Booming with the Boba Guys: From 2011 Pop-up to 2016 Growing Empire

Boba Guys founder Andrew Chau at the Hayes Valley store in San Francisco.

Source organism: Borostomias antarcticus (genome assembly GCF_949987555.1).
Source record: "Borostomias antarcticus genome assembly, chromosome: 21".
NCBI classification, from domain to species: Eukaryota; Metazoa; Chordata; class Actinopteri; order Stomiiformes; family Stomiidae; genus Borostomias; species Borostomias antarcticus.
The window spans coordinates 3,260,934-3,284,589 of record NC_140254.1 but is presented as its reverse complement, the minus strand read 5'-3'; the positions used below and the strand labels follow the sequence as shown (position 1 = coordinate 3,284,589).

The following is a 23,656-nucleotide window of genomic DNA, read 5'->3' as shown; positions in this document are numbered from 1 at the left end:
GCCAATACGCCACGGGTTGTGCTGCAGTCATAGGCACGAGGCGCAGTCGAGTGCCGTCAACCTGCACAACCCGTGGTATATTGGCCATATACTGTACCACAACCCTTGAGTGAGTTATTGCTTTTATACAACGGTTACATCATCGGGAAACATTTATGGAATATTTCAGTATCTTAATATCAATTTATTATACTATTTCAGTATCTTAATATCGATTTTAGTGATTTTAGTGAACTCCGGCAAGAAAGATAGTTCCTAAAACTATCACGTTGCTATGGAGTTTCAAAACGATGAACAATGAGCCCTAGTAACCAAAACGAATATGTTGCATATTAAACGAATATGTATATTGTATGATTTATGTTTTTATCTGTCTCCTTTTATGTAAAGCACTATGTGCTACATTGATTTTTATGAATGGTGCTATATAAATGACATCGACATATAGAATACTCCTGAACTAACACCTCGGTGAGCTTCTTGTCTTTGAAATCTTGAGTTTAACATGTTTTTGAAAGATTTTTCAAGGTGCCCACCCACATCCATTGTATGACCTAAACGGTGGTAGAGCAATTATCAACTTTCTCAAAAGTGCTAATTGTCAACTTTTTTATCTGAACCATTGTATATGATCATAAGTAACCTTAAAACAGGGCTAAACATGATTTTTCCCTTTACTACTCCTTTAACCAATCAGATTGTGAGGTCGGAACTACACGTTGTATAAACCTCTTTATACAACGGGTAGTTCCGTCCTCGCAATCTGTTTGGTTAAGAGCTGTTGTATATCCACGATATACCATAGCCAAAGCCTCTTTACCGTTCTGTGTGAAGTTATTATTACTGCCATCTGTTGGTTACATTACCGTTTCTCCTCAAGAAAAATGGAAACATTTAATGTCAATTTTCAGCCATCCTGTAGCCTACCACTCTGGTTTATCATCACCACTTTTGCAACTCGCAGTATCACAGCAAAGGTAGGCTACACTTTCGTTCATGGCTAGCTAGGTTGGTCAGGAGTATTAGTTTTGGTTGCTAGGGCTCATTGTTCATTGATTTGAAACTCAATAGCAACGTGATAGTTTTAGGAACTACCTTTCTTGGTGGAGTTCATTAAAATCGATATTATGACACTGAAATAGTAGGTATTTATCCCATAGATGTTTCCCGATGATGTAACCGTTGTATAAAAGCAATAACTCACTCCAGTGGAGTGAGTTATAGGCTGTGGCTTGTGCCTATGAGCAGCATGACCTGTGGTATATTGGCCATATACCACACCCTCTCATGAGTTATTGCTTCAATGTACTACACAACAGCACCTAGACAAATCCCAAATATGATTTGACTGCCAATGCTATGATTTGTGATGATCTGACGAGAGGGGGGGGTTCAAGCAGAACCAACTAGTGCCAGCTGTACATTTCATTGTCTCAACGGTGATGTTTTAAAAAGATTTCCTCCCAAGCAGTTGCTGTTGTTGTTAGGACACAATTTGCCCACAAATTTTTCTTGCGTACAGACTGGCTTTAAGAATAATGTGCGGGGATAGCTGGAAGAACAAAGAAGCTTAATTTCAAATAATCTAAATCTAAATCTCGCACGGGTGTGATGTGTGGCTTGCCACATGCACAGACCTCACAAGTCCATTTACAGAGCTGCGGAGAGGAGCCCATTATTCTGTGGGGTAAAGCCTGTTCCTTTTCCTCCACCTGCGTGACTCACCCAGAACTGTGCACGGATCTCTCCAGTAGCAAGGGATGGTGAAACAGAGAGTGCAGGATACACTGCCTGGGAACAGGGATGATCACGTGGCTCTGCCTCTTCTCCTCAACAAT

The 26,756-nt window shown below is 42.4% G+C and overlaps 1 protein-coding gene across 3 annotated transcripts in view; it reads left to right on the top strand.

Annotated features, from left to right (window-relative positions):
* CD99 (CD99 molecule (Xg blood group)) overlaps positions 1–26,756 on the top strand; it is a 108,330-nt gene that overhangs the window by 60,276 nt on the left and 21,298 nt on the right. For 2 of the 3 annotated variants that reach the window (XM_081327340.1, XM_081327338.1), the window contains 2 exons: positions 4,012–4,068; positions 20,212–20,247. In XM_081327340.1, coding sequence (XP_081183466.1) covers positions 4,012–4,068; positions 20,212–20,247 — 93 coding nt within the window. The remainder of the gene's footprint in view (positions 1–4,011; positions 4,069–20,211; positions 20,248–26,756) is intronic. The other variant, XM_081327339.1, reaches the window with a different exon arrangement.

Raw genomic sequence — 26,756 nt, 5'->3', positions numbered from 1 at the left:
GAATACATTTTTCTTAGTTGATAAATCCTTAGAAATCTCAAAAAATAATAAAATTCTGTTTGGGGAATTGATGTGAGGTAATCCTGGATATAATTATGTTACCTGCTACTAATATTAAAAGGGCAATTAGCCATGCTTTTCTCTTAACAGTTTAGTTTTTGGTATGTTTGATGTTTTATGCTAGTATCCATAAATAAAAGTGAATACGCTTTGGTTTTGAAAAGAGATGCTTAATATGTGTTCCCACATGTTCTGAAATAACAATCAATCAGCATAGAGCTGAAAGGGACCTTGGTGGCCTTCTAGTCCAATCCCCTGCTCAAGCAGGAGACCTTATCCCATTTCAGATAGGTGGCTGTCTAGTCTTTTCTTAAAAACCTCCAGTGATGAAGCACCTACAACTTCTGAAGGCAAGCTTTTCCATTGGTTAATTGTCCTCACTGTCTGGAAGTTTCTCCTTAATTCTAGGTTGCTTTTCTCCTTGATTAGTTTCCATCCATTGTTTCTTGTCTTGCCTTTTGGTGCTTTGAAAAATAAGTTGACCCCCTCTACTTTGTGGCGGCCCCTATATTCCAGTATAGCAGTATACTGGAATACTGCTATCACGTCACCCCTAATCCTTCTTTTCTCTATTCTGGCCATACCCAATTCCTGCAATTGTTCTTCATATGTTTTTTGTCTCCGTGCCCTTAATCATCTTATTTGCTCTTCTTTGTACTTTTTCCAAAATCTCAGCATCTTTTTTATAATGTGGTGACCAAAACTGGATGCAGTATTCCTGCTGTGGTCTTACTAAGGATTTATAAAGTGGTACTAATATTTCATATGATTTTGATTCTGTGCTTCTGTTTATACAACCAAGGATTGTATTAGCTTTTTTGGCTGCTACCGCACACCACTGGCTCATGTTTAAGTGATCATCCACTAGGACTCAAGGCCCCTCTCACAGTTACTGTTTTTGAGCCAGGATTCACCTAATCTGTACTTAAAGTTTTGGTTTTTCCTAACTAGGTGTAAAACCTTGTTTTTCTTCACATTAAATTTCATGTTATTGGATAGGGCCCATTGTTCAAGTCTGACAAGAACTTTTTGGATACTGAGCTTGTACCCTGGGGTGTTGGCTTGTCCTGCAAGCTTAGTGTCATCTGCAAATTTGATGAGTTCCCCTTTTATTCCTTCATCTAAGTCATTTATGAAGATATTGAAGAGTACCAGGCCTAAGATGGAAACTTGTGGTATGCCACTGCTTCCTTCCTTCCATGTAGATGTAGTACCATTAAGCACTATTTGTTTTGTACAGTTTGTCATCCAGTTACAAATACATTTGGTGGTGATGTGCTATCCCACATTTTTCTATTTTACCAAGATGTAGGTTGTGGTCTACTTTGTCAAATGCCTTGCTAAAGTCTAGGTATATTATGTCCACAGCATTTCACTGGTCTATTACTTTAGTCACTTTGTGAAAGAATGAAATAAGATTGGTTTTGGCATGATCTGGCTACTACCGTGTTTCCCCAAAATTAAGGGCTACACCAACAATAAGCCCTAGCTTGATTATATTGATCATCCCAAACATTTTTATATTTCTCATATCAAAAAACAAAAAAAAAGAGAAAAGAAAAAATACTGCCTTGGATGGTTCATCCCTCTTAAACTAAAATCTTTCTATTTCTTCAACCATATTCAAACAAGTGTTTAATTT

By Janis Hashe Boba guy Andrew Chau bends over a small, counter-size nitrogen charging station, preparing samples of nitro tea for a visitor to sample in the new, flagship Hayes Valley, San Francisco store. It’s a new addition for the wildly successful Boba Guys, which began as a San Francisco pop-up store in 2011 with a private investment of less than $250,000. Since then, Chau and partner Bin Chen have built a business now worth “tens of millions of dollars.” While the retail focus of the business continues to be boba tea, Chau says he became interested in nitro coffee about three years ago, and it seemed like an intriguing way to “innovate tea.” The pair collaborated with local Black Sands Brewery to experiment with nitro tea and discovered that the process creates a cascading beverage that brings out a tea flavor that is silkier and sweeter without added dairy or sugar. Boba Boom Chau and Chen initially bonded while working at messenger-bag maker Timbuk2. At their store, a card soliciting new retail workers reads, “We started as just two guys with a rice cooker, serving out of a bar at a ramen restaurant.” Their mantra, “quality, passion and transparency,” led them to brew tea from tea leaves (no powders are used), use only organic milk from local Straus Family Creamery, and create their own housemade syrups. This meant their boba teas were up to 30 percent more expensive than what was being offered at the time. Customers, however, lined up, and in 2013, the Boba Guys opened its first permanent store at 3491 19th Street in San Francisco. Today, it operates four stores in the San Francisco area and two in New York—with a nitro tea-focused location scheduled for a 2017 opening. WTN161017_ART_BobaInterior1-loresCustomers choose from “classic milk teas,” such as jasmine or iced matcha latte, and “premium milk teas,” such as muscat oolong, coconut green tea, and Golden Honey Black. All are offered in 16- and 24-oz servings, either iced or hot, and range in price from $3.50 to $5.50. Toppings, including tapioca balls, almond jelly, and grass jelly, are an additional 50¢ each. Tea by the pot includes black teas, including Boba Guys Blend #1 ($4.50) and Golden Honey Blend ($5.50); green teas, including Gemaicha ($4.50) and Dragonwell (one of Chau’s favorites, $4.50); oolong, including Tie Guan Yuen ($4.50); and pu-erh, including Big Snow Mountain ($4.50). Chau emphasizes that boba and fine teas are not mutually exclusive, and each Boba Guys store provides customer education about tea. Stand-up counter posters feature a “tea of the month,” explaining its origins and flavor profile. The loose tea arm of the business is branded under the name Tea People, and to promote in-store sales, “tea flights” of three teas paired with chocolate are offered at $10 each, including Shock & Awe, Dark Roasts, and China Top 3. “There is a very small profit margin for these flights,” says Chau, “but it’s a great way to introduce people to other teas.” He thinks of this education as similar to what sommeliers do with wine and baristas with coffee—and that it’s part of the wave of the future. Tea remains responsible for between 70 and 80 percent of Boba Guys’ profits (including the online tea store), with food items such as the popular Hong Kong Toast, made with housemade buttercream on toast, and the recently introduced onigiri (savory rice balls) accounting for about 10 percent. The stores also sell Boba Guys merchandise, featuring its distinctive aardvark-drinking-boba logo. WTN161017_ART_BobaInterior2-loresMaintaining the Mission Asked how the two partners maintain their commitment to “quality, passion and transparency” when Boba Guys is constantly expanding, Chau says, “We stay vertically integrated. I go to Asia to source our teas. The public helps to keep us accountable and we keep our values by having a soul.” He adds: “We look up to companies like Patagonia that have remained true to their original missions. We interview almost everyone who wants to work here [they now have 100 employees] and we often work shifts in the stores. “We wanted to found a company that lasts 100 years,” he summarizes. “And we believe we make tea more entertaining and fun.”  Boba Guys, multiple locations in San Francisco and New York: